Cappadocia is the heart of ancient Anatolia. It is a landscape that is both familiar and fantastical. Bounded by three long extinct volcanoes rising 12,000 feet, it is a mix of high plain and gentle rolling hills. On first glance it is an arid landscape of mesas familiar to travelers through the American west. But it is only dry on this June day. In winter this area is covered in snow, giving it a rich supply of water that supports a world of green. The soil that appears dry and ashen is really volcanic soil textured with humus fertilized with pigeon and bat guano. Imagine the striated mesa tops of Utah surrounded by lush fields of vegetables, wheat and grapes. And while Cappadocia is not the part of Turkey known for its fruit growing, cherry and apricot trees are everywhere -strategically placed in small family fields and yards.
In the US both large scale agriculture and small family gardens are almost always square and rectangular. Here, Turkey’s non-linear aesthetic and a graceful accommodation to the landscape are at play. Those uneven mesa tops don’t come in tidy squares, so the fields follow the land, as do the graceful arcs of the plantings.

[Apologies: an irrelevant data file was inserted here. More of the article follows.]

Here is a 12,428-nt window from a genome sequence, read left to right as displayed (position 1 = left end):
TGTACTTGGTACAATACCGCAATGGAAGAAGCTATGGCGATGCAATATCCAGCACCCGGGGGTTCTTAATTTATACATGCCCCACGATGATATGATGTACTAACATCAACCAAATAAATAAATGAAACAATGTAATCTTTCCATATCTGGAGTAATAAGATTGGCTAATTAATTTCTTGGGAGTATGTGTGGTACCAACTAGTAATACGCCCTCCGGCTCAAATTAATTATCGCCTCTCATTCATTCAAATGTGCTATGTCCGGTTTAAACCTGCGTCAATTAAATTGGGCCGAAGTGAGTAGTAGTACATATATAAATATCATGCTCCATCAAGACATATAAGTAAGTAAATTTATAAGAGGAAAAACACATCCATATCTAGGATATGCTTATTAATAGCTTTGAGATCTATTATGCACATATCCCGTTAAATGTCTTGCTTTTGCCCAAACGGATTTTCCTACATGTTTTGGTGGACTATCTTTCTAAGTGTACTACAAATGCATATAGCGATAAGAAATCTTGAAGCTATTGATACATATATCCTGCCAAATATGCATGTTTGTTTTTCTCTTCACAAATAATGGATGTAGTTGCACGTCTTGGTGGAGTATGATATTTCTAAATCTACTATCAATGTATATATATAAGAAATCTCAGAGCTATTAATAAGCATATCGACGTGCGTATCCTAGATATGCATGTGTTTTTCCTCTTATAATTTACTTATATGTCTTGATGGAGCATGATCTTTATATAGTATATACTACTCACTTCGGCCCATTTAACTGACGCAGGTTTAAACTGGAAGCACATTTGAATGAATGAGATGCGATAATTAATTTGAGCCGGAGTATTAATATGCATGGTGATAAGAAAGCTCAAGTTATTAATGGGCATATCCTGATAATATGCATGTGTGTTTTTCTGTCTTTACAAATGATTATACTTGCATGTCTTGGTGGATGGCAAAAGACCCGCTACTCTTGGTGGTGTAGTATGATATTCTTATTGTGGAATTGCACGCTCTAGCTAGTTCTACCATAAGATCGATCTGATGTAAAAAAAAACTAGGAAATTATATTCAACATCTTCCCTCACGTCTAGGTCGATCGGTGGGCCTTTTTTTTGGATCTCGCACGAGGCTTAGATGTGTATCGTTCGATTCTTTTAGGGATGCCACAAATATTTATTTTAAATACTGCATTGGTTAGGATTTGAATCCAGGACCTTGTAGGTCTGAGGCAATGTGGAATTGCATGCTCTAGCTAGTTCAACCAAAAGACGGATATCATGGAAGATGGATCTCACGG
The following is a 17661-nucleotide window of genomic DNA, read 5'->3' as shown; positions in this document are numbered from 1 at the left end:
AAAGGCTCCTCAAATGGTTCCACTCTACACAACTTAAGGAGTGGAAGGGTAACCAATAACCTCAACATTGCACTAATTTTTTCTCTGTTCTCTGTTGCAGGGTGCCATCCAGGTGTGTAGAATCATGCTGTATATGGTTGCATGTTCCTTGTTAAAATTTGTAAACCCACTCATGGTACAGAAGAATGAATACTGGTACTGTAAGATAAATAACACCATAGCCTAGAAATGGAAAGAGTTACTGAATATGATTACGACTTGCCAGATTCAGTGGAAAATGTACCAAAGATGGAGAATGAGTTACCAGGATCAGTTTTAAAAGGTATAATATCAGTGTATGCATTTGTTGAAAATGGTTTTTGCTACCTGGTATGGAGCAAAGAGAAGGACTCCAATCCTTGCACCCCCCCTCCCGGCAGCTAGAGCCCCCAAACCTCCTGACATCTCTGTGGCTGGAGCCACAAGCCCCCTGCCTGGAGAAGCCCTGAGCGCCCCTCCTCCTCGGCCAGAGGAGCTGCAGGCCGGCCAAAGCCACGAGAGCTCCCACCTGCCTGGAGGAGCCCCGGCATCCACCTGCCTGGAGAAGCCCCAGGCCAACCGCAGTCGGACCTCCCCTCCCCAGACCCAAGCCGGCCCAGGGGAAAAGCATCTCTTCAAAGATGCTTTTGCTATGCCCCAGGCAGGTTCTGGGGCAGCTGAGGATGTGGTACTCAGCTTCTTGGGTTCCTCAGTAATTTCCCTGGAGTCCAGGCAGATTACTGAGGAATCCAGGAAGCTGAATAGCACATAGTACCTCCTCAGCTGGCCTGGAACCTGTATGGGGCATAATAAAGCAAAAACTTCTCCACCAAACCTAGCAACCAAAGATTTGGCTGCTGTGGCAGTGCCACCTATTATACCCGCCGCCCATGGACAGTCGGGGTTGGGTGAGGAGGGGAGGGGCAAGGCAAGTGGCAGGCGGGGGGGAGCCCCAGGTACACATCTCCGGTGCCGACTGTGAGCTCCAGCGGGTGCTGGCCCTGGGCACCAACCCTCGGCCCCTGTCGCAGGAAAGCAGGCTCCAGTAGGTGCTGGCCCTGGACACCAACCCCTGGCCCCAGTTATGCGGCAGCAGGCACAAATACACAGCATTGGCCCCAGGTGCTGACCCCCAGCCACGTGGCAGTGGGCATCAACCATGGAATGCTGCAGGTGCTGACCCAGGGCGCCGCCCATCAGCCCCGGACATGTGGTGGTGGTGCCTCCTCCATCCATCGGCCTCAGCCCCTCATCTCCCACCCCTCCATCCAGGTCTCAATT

As we drive from the airport and our eyes adjust from an urban to rural landscape, the gardeners in our group feast on the display of wildflowers. A few turns down some windy roads and we are in Balsac – a landscape uniquely Cappadocian. This is the home of the fairy chimneys. Formations of yellow-white toufa stone topped with dark volcanic basalt. Wildflowers are growing everywhere in this strange landscape.
After a two days in Cappodocia, we decide that the royal blue stunners we have been seeing are a form of statice, but I need the help of one you gardening guru’s out there to identify this pea-like flower.